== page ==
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After four years of attempting to grow passion flower plants in my garden so that I could photograph the blossoms, and having each attempt fail due to wind, rain, drought and pests, I reluctantly gave up. I resolved to forget this project and move on to others that were less trouble to find or cultivate.
The day before I moved from central Florida to Asheville, North Carolina I went for one last walk through my neighborhood to say goodbye to friends and the familiar plants and animals I’d grown to love there. Lo and behold, there was the passion flower I’d been trying so hard to grow! It was not only growing, but thriving, wild on a fence in a vacant lot less than a mile from my house. I could not believe my eyes! I had wanted to find this flower for so long!
I rushed back to my house, unpacked all of my photography equipment which was boxed and ready for the Mayflower movers, set up my studio, and with cooler in hand, went back to the passion flower vine I’d found and carefully snipped off three of its blossoms.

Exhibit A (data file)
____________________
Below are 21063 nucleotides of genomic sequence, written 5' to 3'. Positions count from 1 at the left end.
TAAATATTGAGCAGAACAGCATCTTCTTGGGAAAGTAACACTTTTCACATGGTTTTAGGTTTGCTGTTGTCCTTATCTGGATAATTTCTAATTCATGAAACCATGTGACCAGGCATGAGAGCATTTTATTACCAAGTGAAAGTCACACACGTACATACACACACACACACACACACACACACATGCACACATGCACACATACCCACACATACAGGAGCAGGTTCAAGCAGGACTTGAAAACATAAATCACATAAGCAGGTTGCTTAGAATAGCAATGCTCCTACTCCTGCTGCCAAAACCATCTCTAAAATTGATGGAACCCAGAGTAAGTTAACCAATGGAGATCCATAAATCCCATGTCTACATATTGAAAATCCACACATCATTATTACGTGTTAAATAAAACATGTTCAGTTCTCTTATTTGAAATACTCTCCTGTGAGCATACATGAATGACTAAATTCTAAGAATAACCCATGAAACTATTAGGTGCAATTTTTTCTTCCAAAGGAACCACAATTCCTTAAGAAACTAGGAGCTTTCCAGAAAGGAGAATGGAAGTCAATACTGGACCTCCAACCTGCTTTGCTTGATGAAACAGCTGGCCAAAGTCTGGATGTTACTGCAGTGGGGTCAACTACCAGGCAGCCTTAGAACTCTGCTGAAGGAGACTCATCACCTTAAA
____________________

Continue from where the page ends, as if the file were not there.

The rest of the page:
I photograph all of my current work in a dark studio, and at least half of the botanicals that I photograph do not do well when cut. They will immediately close, wilt or fall apart when disturbed. Water lilies, magnolias and, it turns out, passion flowers are some of the least tolerant of the botanicals I’ve worked with.
So, I worked quickly with my new-found blossoms. I surrounded them with foliage and tiny blossoms of flowers I found in my garden and shot quickly.
“Passion Flowers” is one of my favorite compositions, mainly because of how long I’d been trying to capture it, and also because of the unusual, alien-like appearance of the blossoms.
I hope you enjoy it, too.